FMCSA on ELDs and enforcement: Know what you’re dealing with at roadside

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Updated Aug 24, 2018

At the Great American Trucking Show in Dallas Aug. 23, FMCSA Office of Enforcement Director Joe DeLorenzo called out what the agency has seen as the most common couple of issues arising at the roadside when it comes to the inspection of drivers’ hours of service via electronic logging devices of all types since the mandate came into play with hard enforcement April 1. More common than malfunction issues Overdrive reported on recently are basic unfamiliarity with the devices and the way they work from both driver and law enforcement perspectives.

Joe DeLorenzoJoe DeLorenzo

Whether drivers believe it or not,  DeLorenzo said, any roadside inspection is like as not “equally stressful for both sides of the equation,” both driver and inspector.

The “more the driver knows” about the specifics of the device he/she is using, he added, “the better off that inspection will go.”

A chief element of information needed by an inspector at this point is whether the trucker is utilizing an Automatic Onboard Recording Device or an actual ELD functioning under the new spec. With the former, grandfathered for two years under the terms of the rule and available for use through December of 2019, log information transfer options to the roadside officer occur fundamentally differently. Depending on which device you’re utilizing, roadside may take different steps toward checking the information and interacting with the trucker.

“Some newer devices can operate in either AOBRD or ELD mode,” further complicating matters, DeLorenzo also emphasized. “Making sure your drivers know what they have [or what mode they’re using] is one of the most important things you can do to make sure the inspection goes well.”

In addition to availability of the ELD users’ manual, keep handy an electronic or paper copy of the data-transfer instruction sheet, particularly if using devices under the ELD spec. “If a driver can locate that,” DeLorenzo said, the inspection is likely to proceed more quickly.

Yet earlier in the week during an inspection of Kissimee, Fla.-based owner-operator Dario Alfonso’s 2007 Freightliner Columbia at the Giles County scale in Tennessee northbound on I-65, Tennessee Highway Patrol Sergeant David Mills didn’t bother with data transfer at all. The reason? In this particular case a quick scan through the operator’s KeepTruckin ELD app on his smartphone showed clearly that Alfonso had come off of a 34-hour restart three hours before arriving at the scale.

Sergeant Mills flipping through owner-op Alfonso’s ELD.Sergeant Mills flipping through owner-op Alfonso’s ELD.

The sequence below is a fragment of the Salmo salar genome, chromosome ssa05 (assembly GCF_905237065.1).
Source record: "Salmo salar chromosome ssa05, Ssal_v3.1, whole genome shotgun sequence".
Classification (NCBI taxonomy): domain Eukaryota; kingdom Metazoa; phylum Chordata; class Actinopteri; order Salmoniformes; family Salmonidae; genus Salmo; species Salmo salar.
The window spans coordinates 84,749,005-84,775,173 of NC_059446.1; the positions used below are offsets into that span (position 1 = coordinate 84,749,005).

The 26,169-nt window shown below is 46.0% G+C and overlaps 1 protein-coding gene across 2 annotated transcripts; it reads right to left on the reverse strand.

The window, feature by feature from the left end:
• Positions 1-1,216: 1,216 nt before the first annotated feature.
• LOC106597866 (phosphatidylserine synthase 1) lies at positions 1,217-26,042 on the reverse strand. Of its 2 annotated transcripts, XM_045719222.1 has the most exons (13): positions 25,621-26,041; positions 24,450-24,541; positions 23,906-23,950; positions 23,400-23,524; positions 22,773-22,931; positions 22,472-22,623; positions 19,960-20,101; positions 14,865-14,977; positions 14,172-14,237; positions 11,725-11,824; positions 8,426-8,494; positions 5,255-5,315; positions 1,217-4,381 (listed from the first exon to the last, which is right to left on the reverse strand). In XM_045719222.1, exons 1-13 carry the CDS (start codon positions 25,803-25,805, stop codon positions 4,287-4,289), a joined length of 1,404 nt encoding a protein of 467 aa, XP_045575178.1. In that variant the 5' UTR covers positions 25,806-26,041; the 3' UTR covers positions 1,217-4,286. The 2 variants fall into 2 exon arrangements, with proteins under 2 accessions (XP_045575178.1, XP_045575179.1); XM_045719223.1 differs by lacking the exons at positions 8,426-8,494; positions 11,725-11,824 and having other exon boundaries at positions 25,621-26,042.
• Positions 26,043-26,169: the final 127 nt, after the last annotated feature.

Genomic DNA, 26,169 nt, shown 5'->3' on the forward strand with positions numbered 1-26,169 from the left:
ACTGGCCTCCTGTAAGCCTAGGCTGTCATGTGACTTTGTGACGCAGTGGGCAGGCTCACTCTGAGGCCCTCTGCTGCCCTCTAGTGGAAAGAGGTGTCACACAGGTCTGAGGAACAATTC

At the same time, though, Sergeant Mills’ experience of the FMCSA’s new data-transfer protocol from ELD-spec devices has been less than perfect, to say the least. ELDs he’s tried it with only yield a successful transfer about “40 percent of the time,” he said, if drivers know how to do it in their particular device to begin with, reflecting DeLorenzo’s points about knowing as much as possible about the device.

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FMCSA recognizes such issues, DeLorenzo said, and law enforcement continues to hold the option to check logs on the physical device itself, to request direct email or other method of direct transfer.

On edits, DeLorenzo emphasized the importance of notes/annotations to the log, particularly when takingadvantage of particular situations/exceptions. “On any edit, make sure you or your driver is doing annotations,” he said. “What you’re trying to do is help explain what happened to someone who has no idea. Sometimes we see” annotations like “‘Hey, my system was down here so we went to paper,’ or ‘I was working in the shop so I went to on-duty.'”

When you do a data transfer to a roadside officer, the annotations go with it. They can see the graph grid and any annotations that you make.

DeLorenzo also detailed recent changes to guidance around the agricultural exemption to the hours of service rule and new personal conveyance guidance as well, both taken in light of the ELD mandate and more rigid enforcement of the hours limits it represented. A lively discussion of situations where personal conveyance may or may not be kosher wrapped up the session. Video of the full session, live-streamed to Overdrive‘s Facebook page by our social media coordinator Holley Young, is available below. (GATS attendees can attend a live session around these subjects tomorrow morning Friday, Aug. 24, at 10:30 a.m. on the Trucker’s Armor stage in Hall D at the Dallas convention center.)

Find further reporting on the guidance changes at bottom.

FMCSA is holding an ELD discussion at GATS.

Posted by Overdrive Magazine on Thursday, August 23, 2018

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